Genotoxicity: summary of findings of 2,4-D exposure and genetic, hormone, and immune related endpoints.
|Figgs et al. (2000)||Cross sectional||Urinary 2,4-D in farmer applicators||12||Micronuclei scores, lymphocyte phenotypes, blood counts not significant.||Results inconsistent|
|Micronuclei, replicative index (RI), lymphocyte phenotypes, complete blood counts||Replicative index (RI)||Only RI significant before/after and appl/control, no dose response|
|Before/after (p = 0.016) Applicator/control (p = 0.046) Trend by urinary level (p = 0.15)||Small sample size (12 applicators, 9 controls)|
|Garry et al. (2001)||Cross sectional||Urinary 2,4-D and work records||21||LH correlated with urinary levels (p = 0.006)||Small sample size (24 applicators, 15 controls)|
|Hormone levels, chromosomes aberrations||FSH, testosterone, chromo-some aberrations not cor-related with urinary levels V(D)J rearrangement frequency correlated with urinary levels by application method||Exposure according to application method|
|Semchuk et al. (2007)||Cross sectional Antinuclear antibodies (ANA)||Used 2,4-D (occupational)||50
|OR = 0.70 (0.27–1.77) ANA + OR = 0.30 (0.11–0.86), men only||No significant increase Moderate sample size (N = 208)|
|Author, year||Endpoint||Exposure||Exposed Cases||Results||Comments/conclusions|
|Dhillon et al. (2008)||C–C||Used 2,4-D||17||OR = 1.2 (0.6–2.8)||No significant increase|
|Parkinson's disease||Moderate sample size (100 cases, 84 controls)|
|Kamel et al. (2007), a||Nested C–C||Used 2,4-D||47||OR = 0.9 (0.5–1.8) prevalent||No significant increase, AHS|
|Parkinson's disease||49||OR = 1.0 (0.5–2.1) incident||Very large sample size (83 prevalent cases, 78 incident cases, 79 557 controls)|
|Hancock et al. (2008)||C–C||Used chorphenoxy acid/ester||15||OR = 2.07 (0.69–6.23)||No significant increase|
|Parkinson's disease||Large sample size (319 cases, 296 controls)|
|Tanner et al. (2009)||Parkinsonism||Used 2,4-D||16||OR = 2.59 (1.03–6. 48) No association by duration of use||Results inconsistent Moderate sample size (519 cases, 511 controls)|
|Tanner et al. (2011), a; See Kamel et al. (2007)||Nested C–C||Used 2,4-D||76||OR = 1.2 (0.57–2.4)||No significant increase, AHS|
|Parkinson's disease||Moderate sample size (110 cases, 358 controls)|
C–C, case–control study.
|Hoppin et al. (2006a), a||Nested C–C
|Used 2,4-D in private farming and commercial application||NR||Farmers OR = 0.97 (0.86–1.10)
Commercial OR = 0.99 (0.73–1.34)
|No signifcant increase, AHS
Very large sample size (17 920 farmers and 2255 commercial applicators, 19 and 22% with wheeze)
|Hoppin et al. (2002), a||Nested C–C||Used 2,4-D in farming||2395||OR = 0.99 (0.88-1.11)||No signifcant increase, AHS|
|Wheeze||77||OR = 1.25 (0.83–1.90) at highest use (>40 days)||Very large sample size (3838 cases, 16 630 controls)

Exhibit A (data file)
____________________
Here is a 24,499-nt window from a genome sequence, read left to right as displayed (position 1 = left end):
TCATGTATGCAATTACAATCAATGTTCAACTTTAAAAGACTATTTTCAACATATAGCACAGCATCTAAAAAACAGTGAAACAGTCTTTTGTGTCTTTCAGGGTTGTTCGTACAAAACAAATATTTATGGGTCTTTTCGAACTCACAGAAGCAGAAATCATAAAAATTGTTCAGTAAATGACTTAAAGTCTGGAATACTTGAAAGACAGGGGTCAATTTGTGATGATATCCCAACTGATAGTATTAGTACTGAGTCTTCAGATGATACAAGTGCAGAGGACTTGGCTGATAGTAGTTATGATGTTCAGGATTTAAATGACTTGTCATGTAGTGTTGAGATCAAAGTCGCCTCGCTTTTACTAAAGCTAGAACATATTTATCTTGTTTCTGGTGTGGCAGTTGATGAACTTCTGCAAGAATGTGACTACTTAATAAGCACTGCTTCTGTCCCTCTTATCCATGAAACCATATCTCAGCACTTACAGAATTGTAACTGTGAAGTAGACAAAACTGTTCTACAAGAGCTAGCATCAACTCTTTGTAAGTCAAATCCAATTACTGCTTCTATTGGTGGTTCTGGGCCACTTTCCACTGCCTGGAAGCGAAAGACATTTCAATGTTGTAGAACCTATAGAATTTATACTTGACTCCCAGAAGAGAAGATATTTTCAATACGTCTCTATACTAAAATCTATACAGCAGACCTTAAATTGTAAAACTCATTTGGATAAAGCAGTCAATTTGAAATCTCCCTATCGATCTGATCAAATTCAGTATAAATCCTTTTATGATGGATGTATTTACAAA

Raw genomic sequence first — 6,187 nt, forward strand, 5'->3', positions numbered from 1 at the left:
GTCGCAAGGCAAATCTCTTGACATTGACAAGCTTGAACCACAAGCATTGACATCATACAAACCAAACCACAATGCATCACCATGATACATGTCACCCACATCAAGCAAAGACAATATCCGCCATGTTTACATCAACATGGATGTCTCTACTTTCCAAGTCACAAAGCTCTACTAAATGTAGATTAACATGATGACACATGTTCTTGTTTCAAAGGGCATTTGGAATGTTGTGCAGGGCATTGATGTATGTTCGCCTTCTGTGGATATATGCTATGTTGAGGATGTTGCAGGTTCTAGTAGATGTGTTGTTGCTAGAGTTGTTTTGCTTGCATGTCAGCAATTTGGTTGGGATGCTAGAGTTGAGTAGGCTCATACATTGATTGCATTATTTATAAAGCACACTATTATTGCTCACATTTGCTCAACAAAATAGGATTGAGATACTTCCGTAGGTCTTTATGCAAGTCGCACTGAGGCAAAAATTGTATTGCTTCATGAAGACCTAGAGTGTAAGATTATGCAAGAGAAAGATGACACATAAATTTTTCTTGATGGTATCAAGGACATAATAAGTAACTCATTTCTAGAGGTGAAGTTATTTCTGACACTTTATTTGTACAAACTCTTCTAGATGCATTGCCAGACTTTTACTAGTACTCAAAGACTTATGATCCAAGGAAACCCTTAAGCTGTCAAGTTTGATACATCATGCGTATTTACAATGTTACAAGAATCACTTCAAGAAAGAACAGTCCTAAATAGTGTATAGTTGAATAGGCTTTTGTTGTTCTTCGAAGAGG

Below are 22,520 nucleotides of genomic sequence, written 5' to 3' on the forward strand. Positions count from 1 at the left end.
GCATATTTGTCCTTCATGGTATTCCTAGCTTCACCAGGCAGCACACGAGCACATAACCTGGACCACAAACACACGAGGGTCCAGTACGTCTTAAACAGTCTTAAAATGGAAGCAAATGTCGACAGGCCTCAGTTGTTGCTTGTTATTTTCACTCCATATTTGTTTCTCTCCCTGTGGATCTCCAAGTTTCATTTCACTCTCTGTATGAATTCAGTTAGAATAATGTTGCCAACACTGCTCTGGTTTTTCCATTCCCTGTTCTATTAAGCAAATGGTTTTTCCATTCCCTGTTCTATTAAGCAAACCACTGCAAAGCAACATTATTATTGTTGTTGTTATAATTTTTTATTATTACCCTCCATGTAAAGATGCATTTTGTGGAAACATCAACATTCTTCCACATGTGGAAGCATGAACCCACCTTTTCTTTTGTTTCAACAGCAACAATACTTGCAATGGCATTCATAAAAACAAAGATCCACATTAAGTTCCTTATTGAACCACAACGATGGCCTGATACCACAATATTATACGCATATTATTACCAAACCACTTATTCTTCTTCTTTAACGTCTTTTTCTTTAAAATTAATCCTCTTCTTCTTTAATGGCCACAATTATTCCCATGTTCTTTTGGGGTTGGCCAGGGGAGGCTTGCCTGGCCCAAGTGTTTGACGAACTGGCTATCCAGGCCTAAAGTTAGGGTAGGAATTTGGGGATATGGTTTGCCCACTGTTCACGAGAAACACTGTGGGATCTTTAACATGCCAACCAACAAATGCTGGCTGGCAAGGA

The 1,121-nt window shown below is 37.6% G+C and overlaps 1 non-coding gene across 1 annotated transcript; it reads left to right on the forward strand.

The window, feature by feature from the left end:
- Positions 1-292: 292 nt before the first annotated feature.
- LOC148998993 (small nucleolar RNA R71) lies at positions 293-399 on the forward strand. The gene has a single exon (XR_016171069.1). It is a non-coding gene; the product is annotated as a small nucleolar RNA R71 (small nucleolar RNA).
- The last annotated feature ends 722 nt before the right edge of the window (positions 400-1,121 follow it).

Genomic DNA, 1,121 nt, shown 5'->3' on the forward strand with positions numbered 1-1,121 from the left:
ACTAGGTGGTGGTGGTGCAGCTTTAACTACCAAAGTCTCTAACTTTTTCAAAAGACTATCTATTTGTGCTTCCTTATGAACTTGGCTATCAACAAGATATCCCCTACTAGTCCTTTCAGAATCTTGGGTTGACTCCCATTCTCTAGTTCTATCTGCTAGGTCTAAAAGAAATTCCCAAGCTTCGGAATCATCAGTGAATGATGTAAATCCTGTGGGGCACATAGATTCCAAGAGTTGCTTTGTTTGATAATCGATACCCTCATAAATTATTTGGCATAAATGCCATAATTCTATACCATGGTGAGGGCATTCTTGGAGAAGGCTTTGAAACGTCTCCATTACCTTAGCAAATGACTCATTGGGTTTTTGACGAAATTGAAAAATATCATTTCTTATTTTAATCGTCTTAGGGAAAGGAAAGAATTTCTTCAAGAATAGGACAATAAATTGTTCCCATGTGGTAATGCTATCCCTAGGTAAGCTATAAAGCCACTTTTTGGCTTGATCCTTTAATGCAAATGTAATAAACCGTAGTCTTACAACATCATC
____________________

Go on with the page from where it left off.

Highest OR at highest dose
|Hoppin et al. (2006b), a||Nested C–C||Used 2,4-D in commercial application||225||Current use OR = 1.27 (0.96-1.68)||No signifcant increase, AHS
Large sample size (486 cases, 1769 noncases)
|Hoppin et al. (2007a), a||Nested C–C
|363||OR = 1.12 (0.77-1.64)||No signifcant increase, AHS
Results not specifc to 2,4-D
Large sample size (395 cases, 16 563 controls)
|Hoppin et al. (2007b), a||Nested C–C
|Used 2,4-D in farming||78||OR = 1.10 (0.90-1.35)||No signifcant increase, AHS
Very large sample size (654 cases, 20 254 noncases)
|Hoppin et al. (2008), a||Nested C–C||Used 2,4-D in farming, women only||52||Atopic asthma OR = 1.53 (1.12–2.10)||Signifcant increase, AHS|
|Asthma||66||Nonatopic OR 1.07 (0.82–1.41)
Atopy alone OR = 1.20 (1.08–1.34)
|Very large sample size (282 atopic asthma, 420 nonatopic, 3086 atopy, 25,112 controls)|
|477||Growing up on farm OR = 0.55 (0.43–0.70)||OR > 1 for most pesticides reported|
|Schreinemachers (2010)||Cross sectional HDL, triglycerides, non-HDL, insulin, C-peptide, plasma glucose, thyroid stimulating hormone||Urinary levels in US population (> LOD)||102||Decreasing HDL (p< 0.05), increasing TSH (p < 0.05) among T4 < 8.5.||Only 14% above LOD|
|Increasing triglycerides (p < 0.01), insulin (p < 0.05), c-peptide (p < 0.01) among HbA1c >5.1%||Moderate sample size (N = 727)
Endpoints within normal range
Cross sectional study with very low exposure.
|Slager et al. (2009), a||Nested C–C Rhinitis (stufy, itchy, or runny nose in past 12 months)||Used 2,4-D as a commercial applicator||750
|OR = 1.34 (1.09-1.64)
OR = 0.69 (0.25-1.89) at highest dose (≥ 60 days)
|Results inconsistent, no dose response, AHS
Large sample size (1664 cases, months)
|Valcin et al. (2007), a||Chronic bronchitis||Used 2,4-D in farming, women only||93||OR = 1.29 (1.02-1.63) adj for age, state
OR = 1.20 (0.89–1.63) multivariate
|Results attenuate with modeling, AHS
Very large sample size (583 cases, 20 958 noncases)
C–C, case–control study; NR, not reported.
Comparison of results in an epidemiology study.
|Group||OR||95% CI||Statistically significant||CI ratio|
|Lack of protective equipment||4.4||1.1-29.1||Yes||26.0–least stable|
Keywords: 2,4-D, herbicide, non-Hodgkin lymphoma, cancer, biomonitoring.